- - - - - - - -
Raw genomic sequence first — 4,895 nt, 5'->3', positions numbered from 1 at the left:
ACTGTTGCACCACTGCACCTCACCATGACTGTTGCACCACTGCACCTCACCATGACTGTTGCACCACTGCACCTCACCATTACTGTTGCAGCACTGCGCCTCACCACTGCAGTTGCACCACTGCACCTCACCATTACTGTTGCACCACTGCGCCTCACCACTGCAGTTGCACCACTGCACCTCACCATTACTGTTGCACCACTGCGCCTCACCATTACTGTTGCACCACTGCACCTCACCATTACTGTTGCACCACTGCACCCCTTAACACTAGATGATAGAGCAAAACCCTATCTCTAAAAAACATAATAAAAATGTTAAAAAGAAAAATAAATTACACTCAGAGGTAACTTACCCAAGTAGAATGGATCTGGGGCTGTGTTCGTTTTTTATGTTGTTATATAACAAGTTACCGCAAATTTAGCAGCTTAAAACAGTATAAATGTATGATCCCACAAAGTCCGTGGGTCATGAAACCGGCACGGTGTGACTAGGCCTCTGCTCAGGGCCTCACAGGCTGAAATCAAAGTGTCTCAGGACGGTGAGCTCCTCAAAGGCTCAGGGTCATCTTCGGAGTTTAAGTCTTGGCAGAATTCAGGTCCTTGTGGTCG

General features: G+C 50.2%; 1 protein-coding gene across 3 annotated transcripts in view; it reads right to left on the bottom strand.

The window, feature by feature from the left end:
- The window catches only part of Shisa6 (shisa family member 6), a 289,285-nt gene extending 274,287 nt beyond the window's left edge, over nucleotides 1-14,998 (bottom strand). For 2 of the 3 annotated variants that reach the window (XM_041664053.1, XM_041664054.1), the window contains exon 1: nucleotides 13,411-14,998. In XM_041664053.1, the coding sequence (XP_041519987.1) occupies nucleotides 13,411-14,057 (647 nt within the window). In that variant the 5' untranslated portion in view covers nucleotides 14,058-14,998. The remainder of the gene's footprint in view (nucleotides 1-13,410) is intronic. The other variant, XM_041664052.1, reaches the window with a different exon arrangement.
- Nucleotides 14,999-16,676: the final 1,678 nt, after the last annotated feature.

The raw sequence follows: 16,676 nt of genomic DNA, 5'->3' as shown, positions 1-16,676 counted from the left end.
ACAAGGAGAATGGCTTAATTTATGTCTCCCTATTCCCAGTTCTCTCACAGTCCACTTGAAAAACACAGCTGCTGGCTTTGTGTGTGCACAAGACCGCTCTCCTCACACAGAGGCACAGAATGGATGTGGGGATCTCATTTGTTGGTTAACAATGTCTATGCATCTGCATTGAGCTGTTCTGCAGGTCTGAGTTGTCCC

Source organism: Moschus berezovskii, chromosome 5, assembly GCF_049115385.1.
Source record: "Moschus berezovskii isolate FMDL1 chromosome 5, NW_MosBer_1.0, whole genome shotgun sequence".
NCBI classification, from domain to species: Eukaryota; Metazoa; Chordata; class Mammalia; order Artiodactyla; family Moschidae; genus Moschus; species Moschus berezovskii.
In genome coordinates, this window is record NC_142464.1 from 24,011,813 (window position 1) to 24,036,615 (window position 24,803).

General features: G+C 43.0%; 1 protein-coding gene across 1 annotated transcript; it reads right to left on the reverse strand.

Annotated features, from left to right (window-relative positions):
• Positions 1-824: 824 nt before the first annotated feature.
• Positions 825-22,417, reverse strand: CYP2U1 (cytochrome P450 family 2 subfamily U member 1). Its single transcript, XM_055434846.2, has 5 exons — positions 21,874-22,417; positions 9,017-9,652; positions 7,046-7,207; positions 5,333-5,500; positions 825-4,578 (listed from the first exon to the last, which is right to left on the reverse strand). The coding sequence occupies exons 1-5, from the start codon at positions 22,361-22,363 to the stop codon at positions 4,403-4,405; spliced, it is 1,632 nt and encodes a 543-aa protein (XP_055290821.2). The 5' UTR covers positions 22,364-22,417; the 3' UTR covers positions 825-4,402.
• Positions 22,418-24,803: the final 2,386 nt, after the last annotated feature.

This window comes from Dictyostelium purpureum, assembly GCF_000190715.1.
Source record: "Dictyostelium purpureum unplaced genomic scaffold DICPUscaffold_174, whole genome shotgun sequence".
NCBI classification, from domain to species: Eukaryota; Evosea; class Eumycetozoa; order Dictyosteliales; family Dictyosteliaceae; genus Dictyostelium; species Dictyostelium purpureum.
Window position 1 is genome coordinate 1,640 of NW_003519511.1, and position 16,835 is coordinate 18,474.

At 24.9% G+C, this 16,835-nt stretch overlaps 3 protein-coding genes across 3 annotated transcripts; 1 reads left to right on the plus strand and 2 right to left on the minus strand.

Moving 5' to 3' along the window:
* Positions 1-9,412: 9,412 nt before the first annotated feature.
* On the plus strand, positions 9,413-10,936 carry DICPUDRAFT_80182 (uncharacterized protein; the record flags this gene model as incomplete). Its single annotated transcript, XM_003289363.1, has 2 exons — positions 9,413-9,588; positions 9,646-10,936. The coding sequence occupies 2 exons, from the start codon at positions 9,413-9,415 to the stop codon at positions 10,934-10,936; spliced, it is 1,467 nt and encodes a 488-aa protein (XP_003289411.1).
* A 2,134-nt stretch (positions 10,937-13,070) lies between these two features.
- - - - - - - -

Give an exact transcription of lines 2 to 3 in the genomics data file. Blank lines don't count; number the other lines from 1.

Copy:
ACTGTTGCACCACTGCACCTCACCATGACTGTTGCACCACTGCACCTCACCATGACTGTTGCACCACTGCACCTCACCATTACTGTTGCAGCACTGCGCCTCACCACTGCAGTTGCACCACTGCACCTCACCATTACTGTTGCACCACTGCGCCTCACCACTGCAGTTGCACCACTGCACCTCACCATTACTGTTGCACCACTGCGCCTCACCATTACTGTTGCACCACTGCACCTCACCATTACTGTTGCACCACTGCACCCCTTAACACTAGATGATAGAGCAAAACCCTATCTCTAAAAAACATAATAAAAATGTTAAAAAGAAAAATAAATTACACTCAGAGGTAACTTACCCAAGTAGAATGGATCTGGGGCTGTGTTCGTTTTTTATGTTGTTATATAACAAGTTACCGCAAATTTAGCAGCTTAAAACAGTATAAATGTATGATCCCACAAAGTCCGTGGGTCATGAAACCGGCACGGTGTGACTAGGCCTCTGCTCAGGGCCTCACAGGCTGAAATCAAAGTGTCTCAGGACGGTGAGCTCCTCAAAGGCTCAGGGTCATCTTCGGAGTTTAAGTCTTGGCAGAATTCAGGTCCTTGTGGTCG

General features: G+C 50.2%; 1 protein-coding gene across 3 annotated transcripts in view; it reads right to left on the bottom strand.